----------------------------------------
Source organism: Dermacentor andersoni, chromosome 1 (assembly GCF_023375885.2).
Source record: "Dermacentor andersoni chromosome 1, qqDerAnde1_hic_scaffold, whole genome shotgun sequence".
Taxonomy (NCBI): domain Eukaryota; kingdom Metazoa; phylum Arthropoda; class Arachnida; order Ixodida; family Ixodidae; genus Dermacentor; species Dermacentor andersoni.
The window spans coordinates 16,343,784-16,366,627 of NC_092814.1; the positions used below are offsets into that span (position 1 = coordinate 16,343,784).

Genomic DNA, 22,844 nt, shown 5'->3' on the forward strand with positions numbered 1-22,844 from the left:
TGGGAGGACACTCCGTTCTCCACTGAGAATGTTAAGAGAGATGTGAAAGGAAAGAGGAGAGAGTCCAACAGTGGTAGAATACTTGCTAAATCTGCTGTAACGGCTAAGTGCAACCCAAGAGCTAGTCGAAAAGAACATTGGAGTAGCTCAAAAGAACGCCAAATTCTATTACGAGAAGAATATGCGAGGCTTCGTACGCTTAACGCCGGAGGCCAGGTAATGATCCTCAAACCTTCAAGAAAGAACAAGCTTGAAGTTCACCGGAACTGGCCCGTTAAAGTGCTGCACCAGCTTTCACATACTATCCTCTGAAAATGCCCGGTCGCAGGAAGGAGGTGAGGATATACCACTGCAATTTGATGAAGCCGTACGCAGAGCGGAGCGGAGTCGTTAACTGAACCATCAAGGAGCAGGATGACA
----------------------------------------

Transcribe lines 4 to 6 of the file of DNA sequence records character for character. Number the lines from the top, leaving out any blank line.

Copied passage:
The window spans coordinates 16,343,784-16,366,627 of NC_092814.1; the positions used below are offsets into that span (position 1 = coordinate 16,343,784).

Genomic DNA, 22,844 nt, shown 5'->3' on the forward strand with positions numbered 1-22,844 from the left:
TGGGAGGACACTCCGTTCTCCACTGAGAATGTTAAGAGAGATGTGAAAGGAAAGAGGAGAGAGTCCAACAGTGGTAGAATACTTGCTAAATCTGCTGTAACGGCTAAGTGCAACCCAAGAGCTAGTCGAAAAGAACATTGGAGTAGCTCAAAAGAACGCCAAATTCTATTACGAGAAGAATATGCGAGGCTTCGTACGCTTAACGCCGGAGGCCAGGTAATGATCCTCAAACCTTCAAGAAAGAACAAGCTTGAAGTTCACCGGAACTGGCCCGTTAAAGTGCTGCACCAGCTTTCACATACTATCCTCTGAAAATGCCCGGTCGCAGGAAGGAGGTGAGGATATACCACTGCAATTTGATGAAGCCGTACGCAGAGCGGAGCGGAGTCGTTAACTGAACCATCAAGGAGCAGGATGACA